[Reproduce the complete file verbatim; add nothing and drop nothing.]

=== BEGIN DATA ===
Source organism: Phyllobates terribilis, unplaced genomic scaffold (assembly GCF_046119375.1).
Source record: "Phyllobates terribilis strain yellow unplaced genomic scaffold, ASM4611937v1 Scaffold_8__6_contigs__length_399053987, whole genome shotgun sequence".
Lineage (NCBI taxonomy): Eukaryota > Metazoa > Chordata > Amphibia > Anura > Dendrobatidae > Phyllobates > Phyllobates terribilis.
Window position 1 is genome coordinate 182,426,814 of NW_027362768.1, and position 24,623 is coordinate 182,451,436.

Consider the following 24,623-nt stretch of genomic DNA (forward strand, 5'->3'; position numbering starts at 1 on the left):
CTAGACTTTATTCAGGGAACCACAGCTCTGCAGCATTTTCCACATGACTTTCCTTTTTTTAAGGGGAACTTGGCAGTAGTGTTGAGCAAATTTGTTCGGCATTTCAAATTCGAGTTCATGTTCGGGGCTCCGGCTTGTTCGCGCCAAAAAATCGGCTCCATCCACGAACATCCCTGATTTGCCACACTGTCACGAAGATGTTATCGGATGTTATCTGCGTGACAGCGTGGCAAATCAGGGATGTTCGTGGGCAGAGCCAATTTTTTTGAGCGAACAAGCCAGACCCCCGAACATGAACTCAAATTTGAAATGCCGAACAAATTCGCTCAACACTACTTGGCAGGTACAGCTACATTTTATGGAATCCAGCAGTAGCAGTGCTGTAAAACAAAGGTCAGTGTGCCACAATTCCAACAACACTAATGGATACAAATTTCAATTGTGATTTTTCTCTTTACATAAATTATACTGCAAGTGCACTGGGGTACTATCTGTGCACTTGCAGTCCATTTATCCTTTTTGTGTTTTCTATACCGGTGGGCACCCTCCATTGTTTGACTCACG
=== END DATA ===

Source organism: Phyllobates terribilis, unplaced genomic scaffold (assembly GCF_046119375.1).
Source record: "Phyllobates terribilis strain yellow unplaced genomic scaffold, ASM4611937v1 Scaffold_8__6_contigs__length_399053987, whole genome shotgun sequence".
Lineage (NCBI taxonomy): Eukaryota > Metazoa > Chordata > Amphibia > Anura > Dendrobatidae > Phyllobates > Phyllobates terribilis.
Window position 1 is genome coordinate 182,426,814 of NW_027362768.1, and position 24,623 is coordinate 182,451,436.

Consider the following 24,623-nt stretch of genomic DNA (forward strand, 5'->3'; position numbering starts at 1 on the left):
CTAGACTTTATTCAGGGAACCACAGCTCTGCAGCATTTTCCACATGACTTTCCTTTTTTTAAGGGGAACTTGGCAGTAGTGTTGAGCAAATTTGTTCGGCATTTCAAATTCGAGTTCATGTTCGGGGCTCCGGCTTGTTCGCGCCAAAAAATCGGCTCCATCCACGAACATCCCTGATTTGCCACACTGTCACGAAGATGTTATCGGATGTTATCTGCGTGACAGCGTGGCAAATCAGGGATGTTCGTGGGCAGAGCCAATTTTTTTGAGCGAACAAGCCAGACCCCCGAACATGAACTCAAATTTGAAATGCCGAACAAATTCGCTCAACACTACTTGGCAGGTACAGCTACATTTTATGGAATCCAGCAGTAGCAGTGCTGTAAAACAAAGGTCAGTGTGCCACAATTCCAACAACACTAATGGATACAAATTTCAATTGTGATTTTTCTCTTTACATAAATTATACTGCAAGTGCACTGGGGTACTATCTGTGCACTTGCAGTCCATTTATCCTTTTTGTGTTTTCTATACCGGTGGGCACCCTCCATTGTTTGACTCACG